smaffei said:
    As Google Glass proved… Society doesn't want it.

    The users were not called Glassholes for nothing.
    I couldn't agree more, and even though I've never knowingly allowed iCloud upload, have deleted my Photos Library (tagging always on, no opt out), the few images of people in Contacts (note they can only be switched to stock image, so still referenced) and purged any visible & hidden Photos.db files, for what any of that might be worth... Are Macs becoming very creepy, very quickly?

    Apple is really good at taking the Geek of out technologies, however, I am not sure even Apple can un-geek AR/VR. Apple may find a way to use AR such that is does not intrude into your life in a way others look at you as an idiot.

    Everyone is more cough up in the fact the technology is new, interesting and unique. But the all important question is never ask of the general population would you buy and use it all the time. The Geeks tend to ask geeks that question and discount everyone else as not being smart enough to get it. This is where Steve Jobs was really good, he made technology so you did not have to be "smart' to get it.

    watto_cobracali
  • Reply 7 of 13
    eightzeroeightzero Posts: 1,521member
    I wear glasses. I can't imagine them sending me information. But then, I couldn't imagine using an iPhone in 2006.
  • Reply 8 of 13
    StrangeDaysStrangeDays Posts: 1,413member
    smaffei said:
    As Google Glass proved… Society doesn't want it.

    The users were not called Glassholes for nothing.
    People didn't want what Google was selling. I very much doubt Apple plans to release the same product. 
    Roger_Fingaswatto_cobracali
  • Reply 9 of 13
    StrangeDaysStrangeDays Posts: 1,413member

    smaffei said:
    As Google Glass proved… Society doesn't want it.

    The users were not called Glassholes for nothing.
    I couldn't agree more, and even though I've never knowingly allowed iCloud upload, have deleted my Photos Library (tagging always on, no opt out), the few images of people in Contacts (note they can only be switched to stock image, so still referenced) and purged any visible & hidden Photos.db files, for what any of that might be worth... Are Macs becoming very creepy, very quickly?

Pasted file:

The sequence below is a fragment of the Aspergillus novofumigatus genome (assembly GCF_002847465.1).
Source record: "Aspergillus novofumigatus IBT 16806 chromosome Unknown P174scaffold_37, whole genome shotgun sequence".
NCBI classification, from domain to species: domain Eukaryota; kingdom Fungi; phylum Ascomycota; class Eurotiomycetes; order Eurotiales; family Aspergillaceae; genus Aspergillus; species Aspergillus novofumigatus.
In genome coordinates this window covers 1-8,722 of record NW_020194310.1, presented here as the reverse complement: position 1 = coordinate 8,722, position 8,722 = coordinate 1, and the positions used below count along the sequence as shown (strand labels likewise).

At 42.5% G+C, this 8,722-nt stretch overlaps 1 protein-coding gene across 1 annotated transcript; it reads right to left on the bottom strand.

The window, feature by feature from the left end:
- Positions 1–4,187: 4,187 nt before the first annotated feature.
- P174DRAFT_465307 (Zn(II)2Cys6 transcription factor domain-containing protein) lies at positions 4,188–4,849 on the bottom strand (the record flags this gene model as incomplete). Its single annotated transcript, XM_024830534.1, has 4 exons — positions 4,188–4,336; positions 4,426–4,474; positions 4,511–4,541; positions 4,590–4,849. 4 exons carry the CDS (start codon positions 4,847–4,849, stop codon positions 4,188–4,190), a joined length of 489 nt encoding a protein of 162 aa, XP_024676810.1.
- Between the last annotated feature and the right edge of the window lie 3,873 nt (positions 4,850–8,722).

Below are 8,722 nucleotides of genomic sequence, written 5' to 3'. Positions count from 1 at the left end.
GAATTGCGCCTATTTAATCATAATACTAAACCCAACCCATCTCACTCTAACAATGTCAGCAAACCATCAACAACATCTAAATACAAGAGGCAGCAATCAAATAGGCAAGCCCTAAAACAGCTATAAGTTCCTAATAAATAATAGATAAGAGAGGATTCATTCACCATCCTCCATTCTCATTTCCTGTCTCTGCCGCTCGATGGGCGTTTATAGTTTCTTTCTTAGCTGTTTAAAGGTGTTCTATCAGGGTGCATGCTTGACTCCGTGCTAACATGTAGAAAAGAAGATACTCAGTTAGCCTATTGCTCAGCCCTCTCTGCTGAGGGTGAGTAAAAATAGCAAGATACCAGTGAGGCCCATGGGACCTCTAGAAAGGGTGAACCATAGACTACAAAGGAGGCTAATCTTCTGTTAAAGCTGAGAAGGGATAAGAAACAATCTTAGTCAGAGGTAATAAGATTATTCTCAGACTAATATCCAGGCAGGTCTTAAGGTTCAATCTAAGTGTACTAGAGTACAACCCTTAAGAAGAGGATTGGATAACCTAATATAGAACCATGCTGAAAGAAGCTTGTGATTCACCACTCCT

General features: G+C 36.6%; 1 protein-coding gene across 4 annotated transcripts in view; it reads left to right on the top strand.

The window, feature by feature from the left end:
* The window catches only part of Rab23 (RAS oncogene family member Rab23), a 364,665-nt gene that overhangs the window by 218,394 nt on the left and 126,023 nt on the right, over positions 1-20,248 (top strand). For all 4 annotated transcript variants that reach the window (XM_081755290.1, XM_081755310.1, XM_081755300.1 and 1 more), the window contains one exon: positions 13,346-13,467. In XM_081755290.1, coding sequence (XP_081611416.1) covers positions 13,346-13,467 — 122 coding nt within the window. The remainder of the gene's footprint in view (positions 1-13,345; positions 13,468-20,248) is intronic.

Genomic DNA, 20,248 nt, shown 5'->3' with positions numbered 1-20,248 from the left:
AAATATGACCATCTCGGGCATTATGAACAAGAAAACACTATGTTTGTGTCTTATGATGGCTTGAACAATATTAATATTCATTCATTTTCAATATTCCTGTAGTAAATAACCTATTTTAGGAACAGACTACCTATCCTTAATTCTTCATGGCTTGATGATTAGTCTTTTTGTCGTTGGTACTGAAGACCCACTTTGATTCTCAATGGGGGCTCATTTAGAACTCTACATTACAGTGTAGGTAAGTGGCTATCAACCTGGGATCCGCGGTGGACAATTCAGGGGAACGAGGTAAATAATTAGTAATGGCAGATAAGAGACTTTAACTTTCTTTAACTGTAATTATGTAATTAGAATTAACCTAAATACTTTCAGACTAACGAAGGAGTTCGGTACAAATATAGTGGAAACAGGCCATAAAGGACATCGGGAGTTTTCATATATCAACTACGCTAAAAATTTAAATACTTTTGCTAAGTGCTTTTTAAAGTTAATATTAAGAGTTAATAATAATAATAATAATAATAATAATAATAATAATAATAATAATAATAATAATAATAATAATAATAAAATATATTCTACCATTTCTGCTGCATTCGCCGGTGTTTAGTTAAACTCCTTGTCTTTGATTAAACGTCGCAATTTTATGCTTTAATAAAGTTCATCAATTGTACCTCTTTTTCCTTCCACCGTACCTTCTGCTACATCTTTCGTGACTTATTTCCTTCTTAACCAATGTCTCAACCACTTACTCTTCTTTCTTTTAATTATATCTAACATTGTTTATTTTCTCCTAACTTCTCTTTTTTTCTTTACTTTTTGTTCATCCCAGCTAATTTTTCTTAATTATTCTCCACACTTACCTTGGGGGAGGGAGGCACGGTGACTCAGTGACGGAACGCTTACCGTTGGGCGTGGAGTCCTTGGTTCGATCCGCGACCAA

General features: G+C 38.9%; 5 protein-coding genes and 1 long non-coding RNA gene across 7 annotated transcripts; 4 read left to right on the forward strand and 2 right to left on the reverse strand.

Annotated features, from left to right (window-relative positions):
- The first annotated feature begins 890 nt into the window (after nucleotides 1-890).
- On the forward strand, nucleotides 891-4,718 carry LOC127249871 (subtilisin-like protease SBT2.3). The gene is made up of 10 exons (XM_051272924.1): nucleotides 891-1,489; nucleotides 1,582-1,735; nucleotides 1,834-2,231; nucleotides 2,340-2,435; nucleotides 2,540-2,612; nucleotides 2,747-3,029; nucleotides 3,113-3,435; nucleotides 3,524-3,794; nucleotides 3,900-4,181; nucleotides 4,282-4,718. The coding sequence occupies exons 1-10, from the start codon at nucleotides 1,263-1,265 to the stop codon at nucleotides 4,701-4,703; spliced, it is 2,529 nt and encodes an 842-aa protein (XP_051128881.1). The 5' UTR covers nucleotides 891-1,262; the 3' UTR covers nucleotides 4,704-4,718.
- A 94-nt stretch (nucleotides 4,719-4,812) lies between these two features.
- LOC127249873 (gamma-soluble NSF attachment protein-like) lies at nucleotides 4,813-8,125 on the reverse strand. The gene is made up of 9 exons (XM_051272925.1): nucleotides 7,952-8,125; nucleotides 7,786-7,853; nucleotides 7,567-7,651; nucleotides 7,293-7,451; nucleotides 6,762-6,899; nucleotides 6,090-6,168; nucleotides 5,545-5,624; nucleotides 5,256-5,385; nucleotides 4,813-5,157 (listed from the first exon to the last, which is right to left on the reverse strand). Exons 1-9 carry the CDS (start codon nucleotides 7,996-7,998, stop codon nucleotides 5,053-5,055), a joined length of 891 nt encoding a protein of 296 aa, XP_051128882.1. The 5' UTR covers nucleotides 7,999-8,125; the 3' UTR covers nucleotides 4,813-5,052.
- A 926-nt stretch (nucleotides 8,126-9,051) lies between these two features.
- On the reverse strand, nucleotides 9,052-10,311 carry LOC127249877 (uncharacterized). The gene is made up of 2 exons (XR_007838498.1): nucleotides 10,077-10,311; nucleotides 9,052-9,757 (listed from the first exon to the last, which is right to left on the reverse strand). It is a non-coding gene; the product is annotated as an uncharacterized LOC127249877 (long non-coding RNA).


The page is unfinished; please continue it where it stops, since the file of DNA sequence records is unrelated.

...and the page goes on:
No, you're just becoming irrationally paranoid. Photos tagging is purely localized. 
    watto_cobrafastasleepcali
  • Reply 10 of 13

    smaffei said:
    As Google Glass proved… Society doesn't want it.

    The users were not called Glassholes for nothing.
    I couldn't agree more, and even though I've never knowingly allowed iCloud upload, have deleted my Photos Library (tagging always on, no opt out), the few images of people in Contacts (note they can only be switched to stock image, so still referenced) and purged any visible & hidden Photos.db files, for what any of that might be worth... Are Macs becoming very creepy, very quickly?
    No, you're just becoming irrationally paranoid. Photos tagging is purely localized. 
    Well localized may be true, for now, but unwanted resource use, accidental upload, data breach, border seizures, a new realm of 'Executive Order Governance' and those who should know far more than me have suggested concern is not unwarranted... Reminds me of the saying 'it's all fun and games until someone loses an eye...' ? Is a simple 'off' preference for Photos tagging a reasonable request?
  • Reply 11 of 13
    sog35sog35 Posts: 12,408member
    smaffei said:
    As Google Glass proved… Society doesn't want it.

    The users were not called Glassholes for nothing.
    Thats dumb.

    That's like saying society didn't want smartwatches because the Samsung Gear1 failed.
    Roger_Fingaswatto_cobra
  • Reply 12 of 13
    jdgazjdgaz Posts: 131member
    Maybe the lenses could be set by software to correct vision issues, correct for sun exposure, and then additionally add the VR to the whole thing. With interchangable temples just like interchangeable watch bands. I could use those.
  • Reply 13 of 13
    StrangeDaysStrangeDays Posts: 1,413member

    smaffei said:
    As Google Glass proved… Society doesn't want it.

    The users were not called Glassholes for nothing.
    I couldn't agree more, and even though I've never knowingly allowed iCloud upload, have deleted my Photos Library (tagging always on, no opt out), the few images of people in Contacts (note they can only be switched to stock image, so still referenced) and purged any visible & hidden Photos.db files, for what any of that might be worth... Are Macs becoming very creepy, very quickly?
    No, you're just becoming irrationally paranoid. Photos tagging is purely localized. 
    Well localized may be true, for now, but unwanted resource use, accidental upload, data breach, border seizures, a new realm of 'Executive Order Governance' and those who should know far more than me have suggested concern is not unwarranted... Reminds me of the saying 'it's all fun and games until someone loses an eye...' ? Is a simple 'off' preference for Photos tagging a reasonable request?
    Your slippery slope fallacy doesn't affirm your original point that Macs are becoming creepy. They aren't. 
    watto_cobrafastasleepcali